Wheels Beginning to Roll on THR, Methodist Home Health Care Partnership

The home health care partnership between Texas Health Resources and Methodist Health System has been nudged into motion by its Louisiana-based partner.

The two systems announced July 1 that they contracted with LHC Group of Lafayette, La., to deliver home health care to their patients.

Texas Health Dallas has ended its hospital-based home health unit, and will be the first hospital to begin using the partnership, with Harris Methodist not far behind. The partnership plans to integrate home health into 12 hospitals over the next 16 months.

Karen Wyble

Karen Wyble, LHC regional vice president of operations, said the partners have several initiatives they hope to implement in the coming months. Among them:

Care Transition Coordinators. When patients are referred to home health care, the coordinators meet with the patient and caregivers to reconcile medications and review the care plan before they leave the hospital.

Call Us First. Patients are asked to call field clinicians instead of going to the hospital emergency department. Wyble said they would assess patients in their homes and often take care of the problem there.

Lifeline Button. Patients are given the device free of charge to press, directly connecting them to a provider who can contact a visiting nurse or can call 911.

The Three T’s. This stands for triage, transition and training of chronic-disease patients. Home care personnel will create individualized care plans and train those patients to monitor themselves remotely.

Post Acute-Care Mapping. Wyble said providers typically create care plans for hospital patients for the anticipated inpatient stay. She said she will encourage those plans to extend past the hospital discharge to give physicians greater control over the continuum of care and enhance prevention.

Wyble said the home health care venture has received “overwhelming support” within THR and Methodist facilities.

“It’s a change in culture, and it has created excitement. Physicians want to bring back the momentum of control toward them, and that helps drive this (change),” she said.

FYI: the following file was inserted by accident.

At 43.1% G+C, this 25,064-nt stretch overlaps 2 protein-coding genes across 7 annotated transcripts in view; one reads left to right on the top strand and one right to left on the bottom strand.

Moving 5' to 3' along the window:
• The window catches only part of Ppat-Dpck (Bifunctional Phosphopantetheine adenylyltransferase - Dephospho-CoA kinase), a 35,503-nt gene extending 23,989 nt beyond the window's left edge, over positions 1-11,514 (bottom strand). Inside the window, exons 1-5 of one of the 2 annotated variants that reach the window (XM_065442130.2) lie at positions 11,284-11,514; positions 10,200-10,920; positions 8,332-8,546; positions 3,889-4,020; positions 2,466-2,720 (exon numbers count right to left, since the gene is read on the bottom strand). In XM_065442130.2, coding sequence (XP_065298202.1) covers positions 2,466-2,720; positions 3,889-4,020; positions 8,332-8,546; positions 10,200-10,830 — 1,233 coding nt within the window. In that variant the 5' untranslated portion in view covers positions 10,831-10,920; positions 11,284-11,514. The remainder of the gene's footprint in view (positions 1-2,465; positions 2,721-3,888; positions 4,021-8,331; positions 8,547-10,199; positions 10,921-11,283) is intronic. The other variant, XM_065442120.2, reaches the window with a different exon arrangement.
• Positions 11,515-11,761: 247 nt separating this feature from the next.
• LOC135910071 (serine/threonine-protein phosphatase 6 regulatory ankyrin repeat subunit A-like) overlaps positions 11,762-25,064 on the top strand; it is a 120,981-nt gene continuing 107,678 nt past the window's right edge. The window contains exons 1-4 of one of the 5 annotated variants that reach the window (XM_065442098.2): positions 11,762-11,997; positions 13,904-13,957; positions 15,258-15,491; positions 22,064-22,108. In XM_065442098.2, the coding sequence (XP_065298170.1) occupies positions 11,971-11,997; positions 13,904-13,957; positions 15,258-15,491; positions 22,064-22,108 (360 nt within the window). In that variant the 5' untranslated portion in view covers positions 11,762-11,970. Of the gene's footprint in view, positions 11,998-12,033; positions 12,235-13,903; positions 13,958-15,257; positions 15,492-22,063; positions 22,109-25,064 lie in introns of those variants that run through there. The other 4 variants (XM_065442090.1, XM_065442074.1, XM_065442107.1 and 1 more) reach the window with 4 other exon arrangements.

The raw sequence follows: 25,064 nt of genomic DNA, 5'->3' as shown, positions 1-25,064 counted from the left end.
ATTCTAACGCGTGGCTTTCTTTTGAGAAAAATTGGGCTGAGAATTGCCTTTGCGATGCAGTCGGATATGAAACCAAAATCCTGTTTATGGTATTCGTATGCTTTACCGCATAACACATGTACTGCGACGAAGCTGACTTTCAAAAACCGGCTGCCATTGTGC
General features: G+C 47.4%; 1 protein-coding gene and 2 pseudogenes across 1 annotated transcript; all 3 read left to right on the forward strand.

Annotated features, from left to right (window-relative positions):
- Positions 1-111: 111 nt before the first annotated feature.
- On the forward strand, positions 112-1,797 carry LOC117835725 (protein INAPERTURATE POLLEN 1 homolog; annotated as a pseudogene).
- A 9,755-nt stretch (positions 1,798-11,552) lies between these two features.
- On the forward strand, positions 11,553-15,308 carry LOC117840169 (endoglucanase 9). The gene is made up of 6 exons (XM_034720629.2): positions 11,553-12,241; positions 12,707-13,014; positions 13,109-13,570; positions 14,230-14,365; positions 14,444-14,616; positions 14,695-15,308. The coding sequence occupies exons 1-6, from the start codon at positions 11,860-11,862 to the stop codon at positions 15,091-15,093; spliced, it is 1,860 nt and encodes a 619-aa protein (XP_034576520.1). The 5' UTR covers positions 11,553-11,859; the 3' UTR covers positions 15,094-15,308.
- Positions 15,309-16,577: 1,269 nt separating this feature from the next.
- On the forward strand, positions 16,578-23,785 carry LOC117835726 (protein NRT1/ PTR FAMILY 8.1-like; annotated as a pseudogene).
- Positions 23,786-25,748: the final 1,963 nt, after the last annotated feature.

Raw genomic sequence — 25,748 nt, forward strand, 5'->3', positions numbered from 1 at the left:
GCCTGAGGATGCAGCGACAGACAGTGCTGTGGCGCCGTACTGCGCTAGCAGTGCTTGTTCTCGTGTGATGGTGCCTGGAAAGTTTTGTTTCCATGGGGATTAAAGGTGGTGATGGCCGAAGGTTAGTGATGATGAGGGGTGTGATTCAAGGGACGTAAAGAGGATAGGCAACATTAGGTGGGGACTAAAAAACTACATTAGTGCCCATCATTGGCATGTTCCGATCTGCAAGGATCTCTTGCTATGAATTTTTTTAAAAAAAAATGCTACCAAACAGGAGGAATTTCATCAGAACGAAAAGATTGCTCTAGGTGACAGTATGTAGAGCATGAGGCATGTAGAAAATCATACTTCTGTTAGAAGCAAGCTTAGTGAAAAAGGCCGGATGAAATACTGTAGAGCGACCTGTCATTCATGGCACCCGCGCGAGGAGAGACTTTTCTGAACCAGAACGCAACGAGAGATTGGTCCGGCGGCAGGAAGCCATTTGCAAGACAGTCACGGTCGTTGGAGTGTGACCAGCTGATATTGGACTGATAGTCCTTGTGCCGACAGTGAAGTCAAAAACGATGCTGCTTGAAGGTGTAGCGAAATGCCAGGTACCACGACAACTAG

Hospitals increasing are targeting readmission rates because of penalties authorized by the Affordable Care Act against those with excessive cases. Twenty-six local hospitals will be penalized beginning in October because of readmission rates. Research consistently shows that about one out of five Medicare patients return to the hospital within 30 days. That translates to about 2 million Medicare beneficiaries, and costs the insurance program for the elderly more than $17 billion in additional hospital bills.

Home health care is a critical component to decreasing readmissions. However, the sector is fragmented and under scrutiny for its billing practices. The Office of the Inspector General (OIG) has recommended a Medicare moratorium on new home health care agencies in Texas. It said about 40 percent of suspicious billings for home health care originated in Texas. Forty-five percent of the state’s home health agencies—or 1,000 out of 2,212—had questionable billing. The Texas rate was five times greater than the national average, the OIG reported. There are about 1,500 licensed home-health agencies in North Texas.

Steve Jacob is editor of D Healthcare Daily and author of the new book Health Care in 2020: Where Uncertain Reform, Bad Habits, Too Few Doctors and Skyrocketing Costs Are Taking Us. He can be reached at steve.jacob@dmagazine.com.